Getting approved for a mortgage or other traditional loan becomes a lot more complicated when you’re self-employed versus when you work for an employer. You’ll often face more scrutiny and have to meet tougher requirements to qualify.

This is something my husband and I are experiencing first-hand, since we’re in the process of moving across the country and trying to find a new apartment. We’ve encountered a few issues while trying to get approved for a new lease, and we even know a few friends who missed out on a good lease because the other applicant had a W-2 to prove income.

Even though you likely have more hoops to jump through as a self-employed business owner, there are alternative ways you can prove your creditworthiness.

1. Keep Organized Financial Records

Nothing will validate your income more than keeping accurate records. The most efficient way to do this is to set up regular reporting and monthly check-ins with your bookkeeper. Then you can be sure that your tax return reflects the most accurate information at the end of the year.

The first thing a landlord or lender will likely ask to see is copies of your tax returns. Since you don’t receive regular paycheck stubs, this is the next best way to prove how much money you bring in each month.

Combine the income you’ve earned for the past two years and average it out to get the total net revenue to use as an earning track record. If you know you’ll be applying for a mortgage or personal loan in the near future, work towards increasing your bottom line in expectation of using this averaged revenue figure as leverage. The more money you make in the most recent months leading up to your application, the better chance of success you’ll have.

2. Verify Self-Employment Income

Since it’s more difficult to prove your track record of earnings, you must have at least two years of past earnings available to show as proof of income, as well as a reasonable projection of what you plan to earn in the next three years.

Some financial institutions will request additional reports—like a balance sheet or income statement—which is another reason why it’s so important that your financial records are organized and accurate.

A few reports to produce and collect include:

  • Earnings or revenue statement. This report includes all of the gross revenue you’ve brought in as a self-employed business owner for the past 12 to 24 months. This won’t include inventory, refunds or any expenses. It’s just a projection of gross income that your business has made.
  • Expense report and receipts. Add up all of your outgoing expenses for the past several years, including any big purchases for equipment, and create an expense report. Attach any receipts or proofs of purchase as needed.
  • Profit and loss statement. A P&L statement summarizes all of the revenue and expenses you’ve incurred during a specific time. It’s essentially a combination of your earnings statement and expense reports.
  • Balance sheet. This report lists out all of your assets, liabilities and capital investments into the business. Collectively, this information offers a detailed look at your income and expenses for a certain period that helps financial institutions understand your total net worth.

3. Have an Excellent Credit History

Working with traditional financial institutions means you’ll still have to provide traditional information (e.g. a decent credit score) and have a large amount of money saved in a separate savings account. Both of these criteria are used to prove that you can overcome any financial inconsistencies.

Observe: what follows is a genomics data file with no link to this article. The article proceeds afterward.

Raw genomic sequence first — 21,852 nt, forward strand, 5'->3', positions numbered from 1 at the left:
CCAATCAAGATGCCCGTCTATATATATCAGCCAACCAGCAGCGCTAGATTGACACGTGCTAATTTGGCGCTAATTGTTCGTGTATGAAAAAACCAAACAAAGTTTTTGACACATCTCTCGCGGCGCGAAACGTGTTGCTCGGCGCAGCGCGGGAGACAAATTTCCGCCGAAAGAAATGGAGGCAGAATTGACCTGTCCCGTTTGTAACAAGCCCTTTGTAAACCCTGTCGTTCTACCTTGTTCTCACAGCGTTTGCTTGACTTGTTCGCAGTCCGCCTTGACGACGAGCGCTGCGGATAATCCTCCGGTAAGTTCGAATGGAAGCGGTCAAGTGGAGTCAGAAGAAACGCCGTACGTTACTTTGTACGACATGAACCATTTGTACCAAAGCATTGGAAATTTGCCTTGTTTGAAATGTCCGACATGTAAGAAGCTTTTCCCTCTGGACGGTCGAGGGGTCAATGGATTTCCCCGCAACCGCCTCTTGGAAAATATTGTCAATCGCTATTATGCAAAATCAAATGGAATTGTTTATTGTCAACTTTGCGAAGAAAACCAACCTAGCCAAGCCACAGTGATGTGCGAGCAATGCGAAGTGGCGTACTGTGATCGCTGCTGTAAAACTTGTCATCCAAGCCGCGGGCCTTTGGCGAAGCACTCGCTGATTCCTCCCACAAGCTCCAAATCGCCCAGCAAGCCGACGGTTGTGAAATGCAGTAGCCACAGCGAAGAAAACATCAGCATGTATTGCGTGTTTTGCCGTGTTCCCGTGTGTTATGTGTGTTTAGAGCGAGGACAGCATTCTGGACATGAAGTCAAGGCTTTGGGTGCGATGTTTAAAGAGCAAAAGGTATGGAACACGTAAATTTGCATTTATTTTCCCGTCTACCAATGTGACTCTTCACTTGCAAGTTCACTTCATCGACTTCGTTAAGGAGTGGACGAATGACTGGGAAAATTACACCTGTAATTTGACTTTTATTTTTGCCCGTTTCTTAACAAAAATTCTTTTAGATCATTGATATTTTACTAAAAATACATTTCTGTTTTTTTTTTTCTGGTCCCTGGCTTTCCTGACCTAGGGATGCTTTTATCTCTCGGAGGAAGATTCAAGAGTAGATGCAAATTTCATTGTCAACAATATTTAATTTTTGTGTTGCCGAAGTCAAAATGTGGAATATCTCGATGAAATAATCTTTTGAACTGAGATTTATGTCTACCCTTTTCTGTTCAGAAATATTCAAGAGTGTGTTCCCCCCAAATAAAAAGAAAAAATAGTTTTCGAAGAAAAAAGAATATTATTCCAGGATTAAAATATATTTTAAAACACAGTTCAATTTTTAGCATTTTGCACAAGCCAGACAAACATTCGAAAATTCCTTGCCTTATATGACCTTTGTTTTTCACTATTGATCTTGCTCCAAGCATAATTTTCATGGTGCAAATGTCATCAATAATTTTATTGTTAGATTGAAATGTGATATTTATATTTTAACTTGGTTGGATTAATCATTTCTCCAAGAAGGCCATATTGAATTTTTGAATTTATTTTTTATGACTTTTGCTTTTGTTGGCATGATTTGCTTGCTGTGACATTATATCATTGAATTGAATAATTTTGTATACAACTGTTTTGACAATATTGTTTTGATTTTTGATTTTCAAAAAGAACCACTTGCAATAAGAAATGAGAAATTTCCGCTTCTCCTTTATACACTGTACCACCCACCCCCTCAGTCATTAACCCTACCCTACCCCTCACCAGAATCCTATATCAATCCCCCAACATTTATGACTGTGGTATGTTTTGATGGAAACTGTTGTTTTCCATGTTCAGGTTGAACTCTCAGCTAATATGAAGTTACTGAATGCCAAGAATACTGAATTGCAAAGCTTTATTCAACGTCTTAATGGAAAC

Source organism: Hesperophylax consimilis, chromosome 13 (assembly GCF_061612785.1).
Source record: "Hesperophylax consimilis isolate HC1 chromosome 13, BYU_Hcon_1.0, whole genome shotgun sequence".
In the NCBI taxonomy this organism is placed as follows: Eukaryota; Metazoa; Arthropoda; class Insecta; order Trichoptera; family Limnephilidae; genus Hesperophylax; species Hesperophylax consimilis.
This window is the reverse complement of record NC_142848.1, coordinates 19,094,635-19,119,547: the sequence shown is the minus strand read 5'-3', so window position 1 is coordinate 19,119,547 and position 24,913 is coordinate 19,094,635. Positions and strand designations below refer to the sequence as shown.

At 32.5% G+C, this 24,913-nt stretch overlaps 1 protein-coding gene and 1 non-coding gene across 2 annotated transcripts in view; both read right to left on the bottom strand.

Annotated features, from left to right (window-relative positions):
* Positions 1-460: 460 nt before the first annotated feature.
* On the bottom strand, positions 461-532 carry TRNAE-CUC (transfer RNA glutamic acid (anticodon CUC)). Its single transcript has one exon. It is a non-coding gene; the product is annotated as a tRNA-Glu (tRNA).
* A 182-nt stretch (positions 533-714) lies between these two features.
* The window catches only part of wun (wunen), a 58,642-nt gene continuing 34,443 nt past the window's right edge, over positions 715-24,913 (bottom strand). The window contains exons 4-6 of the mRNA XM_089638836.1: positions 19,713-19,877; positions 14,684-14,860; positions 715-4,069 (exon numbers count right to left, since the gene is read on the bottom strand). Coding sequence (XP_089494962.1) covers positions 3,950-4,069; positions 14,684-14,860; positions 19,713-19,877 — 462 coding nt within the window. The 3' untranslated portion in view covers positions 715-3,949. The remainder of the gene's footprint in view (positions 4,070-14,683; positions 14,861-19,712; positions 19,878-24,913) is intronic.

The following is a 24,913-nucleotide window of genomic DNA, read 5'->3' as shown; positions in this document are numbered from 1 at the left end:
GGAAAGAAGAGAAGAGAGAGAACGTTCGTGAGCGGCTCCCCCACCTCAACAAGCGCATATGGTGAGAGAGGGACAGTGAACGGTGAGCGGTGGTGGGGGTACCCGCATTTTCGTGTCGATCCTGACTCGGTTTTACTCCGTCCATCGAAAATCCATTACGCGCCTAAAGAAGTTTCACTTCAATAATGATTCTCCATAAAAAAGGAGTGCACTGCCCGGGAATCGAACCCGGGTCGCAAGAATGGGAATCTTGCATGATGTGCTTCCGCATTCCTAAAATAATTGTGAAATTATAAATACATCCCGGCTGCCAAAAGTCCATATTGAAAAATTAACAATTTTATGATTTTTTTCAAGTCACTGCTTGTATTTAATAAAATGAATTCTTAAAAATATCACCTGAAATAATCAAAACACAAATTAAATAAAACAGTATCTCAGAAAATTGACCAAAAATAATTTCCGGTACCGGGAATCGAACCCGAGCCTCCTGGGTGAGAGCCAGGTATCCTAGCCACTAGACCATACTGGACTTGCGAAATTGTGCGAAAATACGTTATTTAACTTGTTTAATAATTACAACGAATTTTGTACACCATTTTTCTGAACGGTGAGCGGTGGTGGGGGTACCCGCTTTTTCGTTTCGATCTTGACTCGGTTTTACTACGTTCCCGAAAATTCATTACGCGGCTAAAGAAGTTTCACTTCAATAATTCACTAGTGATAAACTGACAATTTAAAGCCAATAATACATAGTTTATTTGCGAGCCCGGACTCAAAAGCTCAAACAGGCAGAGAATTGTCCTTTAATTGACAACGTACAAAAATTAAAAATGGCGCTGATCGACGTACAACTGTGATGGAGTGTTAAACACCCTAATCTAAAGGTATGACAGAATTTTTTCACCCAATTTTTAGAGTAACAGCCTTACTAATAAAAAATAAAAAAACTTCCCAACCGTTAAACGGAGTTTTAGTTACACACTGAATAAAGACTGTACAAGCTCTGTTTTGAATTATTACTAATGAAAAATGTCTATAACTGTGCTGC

Your credit score is made up of five key components:

  • Payment history makes up 35%
  • Amounts owed makes up 30%
  • Length of credit history makes up 15%
  • New credit which makes up 10%
  • Good mix of credit accounts makes up 10%

In order to build a high credit score, you’ll need to keep your credit history up-to-date by checking your report regularly, making sure it’s free of errors and verifying that your information is all correct. You also need to adhere to smart credit strategies like keeping your debt utilization less than 30% of your overall credit limits.

4. Create a List of Referrals

When you’re having a tough time proving your own creditworthiness to a landlord or lender, it may be a sign that it’s time to bring in reinforcements through qualified referrals.

Can you call a former employer and ask for a recommendation? Do you know an influential contact who can vouch for your financial background? Work towards creating a list of contacts who can help build up your reputation and vouch for your character.

5. Pay Your Bills On Time

Do you pay your bills consistently on time each month? Tracking these payments could be a great way to prove your creditworthiness. By using an alternative credit reporting service, you can use those tracked bill payments as a way of proving your credit and repayment history and demonstrating sound financial habits.

Alternative reporting services, such as eCredable.com, combine bills like utilities, subscriptions, insurance, credit cards and other loans into a new form of reporting called “All My Payments.” Instead of reporting a traditional FICO score (which is based on debt repayment alone), eCredable offers the chance to prove your creditworthiness through paying your monthly bills.

By law, a lender or landlord must consider ALL of your financial data as part of the application process. So don’t be afraid to include your past bill payment history. Something like having a good history of paying your bills on time could go a long way to proving your creditworthiness.

As a self-employed individual, you’ll have to overcome additional obstacles that make proving your creditworthiness—to a financial institution or individual—a tough process. By applying these tips, however, you can give yourself a better chance of getting approved.

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